By Josh Robin (NY1)
August 6, 2012
Even as we go online, people everywhere are asking how the Internet is changing our lives. Among highly religious Jews, those questions are especially pressing. Some of its leaders say the Internet is the greatest challenge ever to preserving their age-old traditions. NY1's Josh Robin looks at that struggle, and the repercussions for those who are thought to have crossed the line in a very private community, in part one of NY1's five-part "Tangled Web" series.
From the outside, it was an "only in New York" curiosity. But to the Orthodox Jewish rabbis who organized an anti-Internet gathering that sold out Citi Field on May 20, it was no laughing matter.
In the Internet, these rabbis see a sinister tool that has led to a time some argue is more difficult than even the Holocaust. They say the World Wide Web is pushing religious Jews, and many others, to recklessness, immodesty and godlessness.
"It's about the loss of our humanity, it's about the loss of our privacy, it's about what the Internet does to us when we get on there anonymously, and we go on to comment sections, we go onto blogs and we turn into raving lunatics and we turn into moral ogres," says Eytan Kobre, an organizer of the anti-Internet rally.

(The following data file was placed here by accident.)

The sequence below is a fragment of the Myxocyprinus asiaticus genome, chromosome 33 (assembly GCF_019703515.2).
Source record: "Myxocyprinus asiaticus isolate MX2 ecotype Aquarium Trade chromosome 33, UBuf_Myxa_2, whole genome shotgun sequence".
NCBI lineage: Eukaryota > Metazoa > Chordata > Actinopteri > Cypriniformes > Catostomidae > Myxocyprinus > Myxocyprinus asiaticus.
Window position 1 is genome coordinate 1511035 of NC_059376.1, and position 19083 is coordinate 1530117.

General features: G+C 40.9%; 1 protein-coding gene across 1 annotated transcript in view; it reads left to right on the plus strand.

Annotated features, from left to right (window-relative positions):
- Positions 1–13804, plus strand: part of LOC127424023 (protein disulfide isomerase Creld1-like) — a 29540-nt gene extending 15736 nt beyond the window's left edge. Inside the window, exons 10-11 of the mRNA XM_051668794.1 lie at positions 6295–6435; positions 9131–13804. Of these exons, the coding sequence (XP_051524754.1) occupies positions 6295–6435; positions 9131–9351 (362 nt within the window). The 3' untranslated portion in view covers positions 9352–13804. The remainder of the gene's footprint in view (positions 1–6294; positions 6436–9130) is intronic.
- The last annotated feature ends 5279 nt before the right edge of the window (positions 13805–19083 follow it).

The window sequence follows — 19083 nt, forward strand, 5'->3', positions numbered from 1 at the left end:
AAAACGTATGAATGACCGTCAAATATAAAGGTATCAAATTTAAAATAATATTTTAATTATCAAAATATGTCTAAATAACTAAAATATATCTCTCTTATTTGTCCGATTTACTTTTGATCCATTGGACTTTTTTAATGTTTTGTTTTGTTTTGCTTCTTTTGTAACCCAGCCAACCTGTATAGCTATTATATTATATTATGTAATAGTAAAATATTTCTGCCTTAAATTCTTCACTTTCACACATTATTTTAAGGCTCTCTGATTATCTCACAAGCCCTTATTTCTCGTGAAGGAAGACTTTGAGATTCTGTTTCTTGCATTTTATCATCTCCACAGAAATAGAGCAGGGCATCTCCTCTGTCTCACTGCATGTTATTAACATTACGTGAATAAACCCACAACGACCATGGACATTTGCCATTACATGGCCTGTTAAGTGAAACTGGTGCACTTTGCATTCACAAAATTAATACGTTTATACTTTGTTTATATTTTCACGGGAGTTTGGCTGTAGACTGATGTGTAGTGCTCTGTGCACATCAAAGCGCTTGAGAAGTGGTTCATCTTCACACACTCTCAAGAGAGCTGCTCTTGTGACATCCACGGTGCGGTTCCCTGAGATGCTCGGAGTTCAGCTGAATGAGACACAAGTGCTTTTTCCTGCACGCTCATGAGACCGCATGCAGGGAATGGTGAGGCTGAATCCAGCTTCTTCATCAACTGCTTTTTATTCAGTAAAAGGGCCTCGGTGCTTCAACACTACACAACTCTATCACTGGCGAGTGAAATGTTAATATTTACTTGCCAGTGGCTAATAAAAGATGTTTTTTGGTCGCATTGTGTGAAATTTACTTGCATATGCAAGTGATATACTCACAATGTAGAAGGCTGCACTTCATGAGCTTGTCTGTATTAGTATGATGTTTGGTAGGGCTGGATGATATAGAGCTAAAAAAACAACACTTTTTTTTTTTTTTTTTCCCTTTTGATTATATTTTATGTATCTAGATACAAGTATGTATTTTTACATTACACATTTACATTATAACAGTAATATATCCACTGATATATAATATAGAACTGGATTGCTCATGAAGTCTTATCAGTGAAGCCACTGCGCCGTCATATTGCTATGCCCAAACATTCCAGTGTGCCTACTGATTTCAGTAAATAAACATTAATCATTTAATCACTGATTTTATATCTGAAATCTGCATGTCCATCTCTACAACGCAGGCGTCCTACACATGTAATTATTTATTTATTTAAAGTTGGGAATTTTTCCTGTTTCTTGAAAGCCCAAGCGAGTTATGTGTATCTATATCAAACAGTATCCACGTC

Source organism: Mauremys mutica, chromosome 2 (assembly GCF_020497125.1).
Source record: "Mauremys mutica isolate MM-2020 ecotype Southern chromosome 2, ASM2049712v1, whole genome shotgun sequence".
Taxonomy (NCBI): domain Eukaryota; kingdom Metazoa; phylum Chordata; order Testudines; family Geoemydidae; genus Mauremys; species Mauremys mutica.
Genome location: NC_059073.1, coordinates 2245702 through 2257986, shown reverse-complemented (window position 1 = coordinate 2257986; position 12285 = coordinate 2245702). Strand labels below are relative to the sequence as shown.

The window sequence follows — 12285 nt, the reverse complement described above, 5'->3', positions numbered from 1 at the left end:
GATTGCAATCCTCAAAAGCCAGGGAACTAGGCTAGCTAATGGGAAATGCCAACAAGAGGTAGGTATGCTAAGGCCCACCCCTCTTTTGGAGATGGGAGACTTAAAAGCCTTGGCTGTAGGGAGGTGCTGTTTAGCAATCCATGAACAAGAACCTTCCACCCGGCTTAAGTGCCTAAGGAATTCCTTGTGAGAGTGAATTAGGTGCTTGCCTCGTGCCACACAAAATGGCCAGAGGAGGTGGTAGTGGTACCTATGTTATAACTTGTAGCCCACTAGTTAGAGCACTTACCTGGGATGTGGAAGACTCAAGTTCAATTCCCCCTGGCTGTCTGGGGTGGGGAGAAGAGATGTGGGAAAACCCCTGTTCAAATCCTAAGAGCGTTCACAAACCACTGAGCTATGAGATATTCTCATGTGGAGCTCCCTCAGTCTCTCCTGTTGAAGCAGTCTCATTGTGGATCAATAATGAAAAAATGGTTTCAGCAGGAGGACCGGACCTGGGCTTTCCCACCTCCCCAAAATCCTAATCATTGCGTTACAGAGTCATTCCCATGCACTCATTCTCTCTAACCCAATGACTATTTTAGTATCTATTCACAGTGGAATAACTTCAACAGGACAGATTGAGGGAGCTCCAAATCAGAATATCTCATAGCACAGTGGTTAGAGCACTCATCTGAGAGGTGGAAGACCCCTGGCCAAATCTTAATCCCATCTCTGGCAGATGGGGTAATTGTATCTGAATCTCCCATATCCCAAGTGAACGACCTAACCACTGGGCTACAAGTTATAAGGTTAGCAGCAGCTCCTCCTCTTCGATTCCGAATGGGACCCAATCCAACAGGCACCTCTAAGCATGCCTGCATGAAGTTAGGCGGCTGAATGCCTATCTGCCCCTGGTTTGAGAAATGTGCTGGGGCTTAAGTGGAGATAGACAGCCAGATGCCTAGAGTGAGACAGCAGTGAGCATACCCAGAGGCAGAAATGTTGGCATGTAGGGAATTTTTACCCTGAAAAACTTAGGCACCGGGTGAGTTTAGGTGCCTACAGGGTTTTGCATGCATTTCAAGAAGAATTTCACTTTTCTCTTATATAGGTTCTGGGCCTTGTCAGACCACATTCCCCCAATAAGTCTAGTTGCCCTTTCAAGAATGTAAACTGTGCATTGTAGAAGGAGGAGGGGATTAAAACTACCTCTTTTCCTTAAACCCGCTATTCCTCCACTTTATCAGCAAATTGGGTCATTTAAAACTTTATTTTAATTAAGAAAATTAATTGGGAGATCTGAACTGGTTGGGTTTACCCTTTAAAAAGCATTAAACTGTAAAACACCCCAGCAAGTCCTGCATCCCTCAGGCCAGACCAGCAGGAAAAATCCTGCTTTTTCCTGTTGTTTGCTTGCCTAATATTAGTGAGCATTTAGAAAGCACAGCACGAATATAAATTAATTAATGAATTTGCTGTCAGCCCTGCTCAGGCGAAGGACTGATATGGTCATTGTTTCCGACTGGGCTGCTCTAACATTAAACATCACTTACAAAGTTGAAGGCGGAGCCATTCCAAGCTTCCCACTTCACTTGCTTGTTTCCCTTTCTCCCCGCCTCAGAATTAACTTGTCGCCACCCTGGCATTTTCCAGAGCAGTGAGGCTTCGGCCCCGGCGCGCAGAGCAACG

Rabbis feel they are left to restore what they see as Internet-induced damage, like cheating spouses who find romance online or children addicted to pornography.
Some see additional motives. As seen in the Twitter revolutions in the Middle East, the Internet allows unprecedented challenges to authority.
"To a certain degree it takes away from rabbinic leadership when you have now other voices out there giving people information that they feel could be hurtful to the community," says radio talk show host Zev Brenner.
Information like disclosing sexual abuse, covered by the blog AdKanEnough.com, whose editor says she has to work anonymously, under the pseudonym "Debbie Teller."
"Until now these people didn't have a voice, and now that we do have a voice, I don't think that the leadership is very happy about that because they're losing their control," says Teller.
Elsewhere, 36 leading rabbinical authorities recently banned a popular news site, Vosizneias.com, calling it satanic. It also covered sexual abuse and political disputes, with a busy comments section.
The site continues, but its editor is also anonymous.
Still others have rabbinic advisory boards which some believe whitewash legitimate criticism.
Supporters acknowledge they fear rabbis are losing power but they do not think that fear is misplaced. It is a battle unlike any the community has ever seen, replete with legal charges and even death threats, which will be discussed in this series over the next four days.